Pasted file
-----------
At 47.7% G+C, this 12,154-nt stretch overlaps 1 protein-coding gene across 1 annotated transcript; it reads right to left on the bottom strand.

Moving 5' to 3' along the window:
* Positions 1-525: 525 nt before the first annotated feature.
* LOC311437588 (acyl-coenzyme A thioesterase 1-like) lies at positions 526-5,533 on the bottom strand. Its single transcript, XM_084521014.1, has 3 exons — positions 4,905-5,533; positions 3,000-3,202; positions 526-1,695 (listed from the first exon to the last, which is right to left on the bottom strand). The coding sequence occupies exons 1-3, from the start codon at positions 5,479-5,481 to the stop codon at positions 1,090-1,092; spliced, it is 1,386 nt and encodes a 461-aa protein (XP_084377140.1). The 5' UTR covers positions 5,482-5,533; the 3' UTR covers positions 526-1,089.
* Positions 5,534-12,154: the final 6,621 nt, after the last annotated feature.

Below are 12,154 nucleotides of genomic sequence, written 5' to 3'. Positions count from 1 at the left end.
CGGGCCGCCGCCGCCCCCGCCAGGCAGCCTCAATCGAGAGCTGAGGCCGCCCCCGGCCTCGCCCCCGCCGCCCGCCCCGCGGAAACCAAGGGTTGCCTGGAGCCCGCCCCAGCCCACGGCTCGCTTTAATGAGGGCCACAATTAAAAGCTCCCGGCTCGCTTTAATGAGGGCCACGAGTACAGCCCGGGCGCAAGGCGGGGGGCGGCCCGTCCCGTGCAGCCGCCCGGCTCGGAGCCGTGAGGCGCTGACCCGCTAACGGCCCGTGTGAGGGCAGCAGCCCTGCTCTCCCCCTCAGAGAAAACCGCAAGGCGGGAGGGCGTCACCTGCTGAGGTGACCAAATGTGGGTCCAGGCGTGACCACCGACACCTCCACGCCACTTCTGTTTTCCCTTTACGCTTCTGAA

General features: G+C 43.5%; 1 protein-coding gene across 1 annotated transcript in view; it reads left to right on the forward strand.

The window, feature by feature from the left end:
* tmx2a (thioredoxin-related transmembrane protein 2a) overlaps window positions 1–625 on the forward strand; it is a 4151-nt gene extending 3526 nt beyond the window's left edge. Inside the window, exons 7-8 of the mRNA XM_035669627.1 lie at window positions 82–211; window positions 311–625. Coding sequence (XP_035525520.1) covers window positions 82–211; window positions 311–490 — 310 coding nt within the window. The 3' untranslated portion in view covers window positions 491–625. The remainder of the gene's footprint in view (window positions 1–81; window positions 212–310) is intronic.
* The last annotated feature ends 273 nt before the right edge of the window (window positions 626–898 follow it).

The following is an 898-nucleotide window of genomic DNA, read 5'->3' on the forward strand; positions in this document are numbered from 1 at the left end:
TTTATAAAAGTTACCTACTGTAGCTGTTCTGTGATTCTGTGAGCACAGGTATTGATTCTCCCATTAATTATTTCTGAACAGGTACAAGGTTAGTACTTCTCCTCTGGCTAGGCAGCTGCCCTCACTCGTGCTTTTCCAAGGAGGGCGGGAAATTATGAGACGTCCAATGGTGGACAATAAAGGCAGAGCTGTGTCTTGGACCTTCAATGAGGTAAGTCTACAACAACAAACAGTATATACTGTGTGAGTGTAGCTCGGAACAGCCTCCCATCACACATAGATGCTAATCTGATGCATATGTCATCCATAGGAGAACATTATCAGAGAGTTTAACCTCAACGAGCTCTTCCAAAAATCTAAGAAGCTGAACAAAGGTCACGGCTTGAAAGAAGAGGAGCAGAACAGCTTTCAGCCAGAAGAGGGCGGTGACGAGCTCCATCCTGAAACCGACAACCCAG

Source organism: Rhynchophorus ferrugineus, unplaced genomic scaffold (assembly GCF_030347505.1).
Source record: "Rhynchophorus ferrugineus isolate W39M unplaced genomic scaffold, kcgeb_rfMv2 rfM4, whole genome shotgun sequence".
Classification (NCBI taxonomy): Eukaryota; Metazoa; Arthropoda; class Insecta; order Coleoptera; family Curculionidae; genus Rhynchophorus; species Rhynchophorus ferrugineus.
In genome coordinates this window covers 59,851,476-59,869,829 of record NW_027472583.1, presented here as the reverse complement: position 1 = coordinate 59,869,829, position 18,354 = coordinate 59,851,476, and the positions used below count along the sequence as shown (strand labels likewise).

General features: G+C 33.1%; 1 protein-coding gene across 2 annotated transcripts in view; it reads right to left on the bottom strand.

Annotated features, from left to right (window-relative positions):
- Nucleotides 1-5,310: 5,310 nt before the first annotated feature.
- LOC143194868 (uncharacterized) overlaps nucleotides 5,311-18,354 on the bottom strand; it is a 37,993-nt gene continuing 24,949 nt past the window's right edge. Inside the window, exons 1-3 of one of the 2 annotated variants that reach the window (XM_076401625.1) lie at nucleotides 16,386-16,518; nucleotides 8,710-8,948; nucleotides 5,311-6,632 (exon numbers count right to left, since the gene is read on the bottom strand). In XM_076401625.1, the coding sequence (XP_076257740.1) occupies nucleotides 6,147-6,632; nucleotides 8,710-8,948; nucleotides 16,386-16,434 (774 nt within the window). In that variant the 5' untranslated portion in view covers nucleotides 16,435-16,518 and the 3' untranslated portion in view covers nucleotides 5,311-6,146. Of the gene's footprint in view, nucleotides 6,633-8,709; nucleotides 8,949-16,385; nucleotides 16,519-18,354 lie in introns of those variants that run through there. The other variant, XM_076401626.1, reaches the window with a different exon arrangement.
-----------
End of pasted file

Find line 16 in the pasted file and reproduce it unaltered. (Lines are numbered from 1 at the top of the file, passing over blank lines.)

Classification (NCBI taxonomy): Eukaryota; Metazoa; Arthropoda; class Insecta; order Coleoptera; family Curculionidae; genus Rhynchophorus; species Rhynchophorus ferrugineus.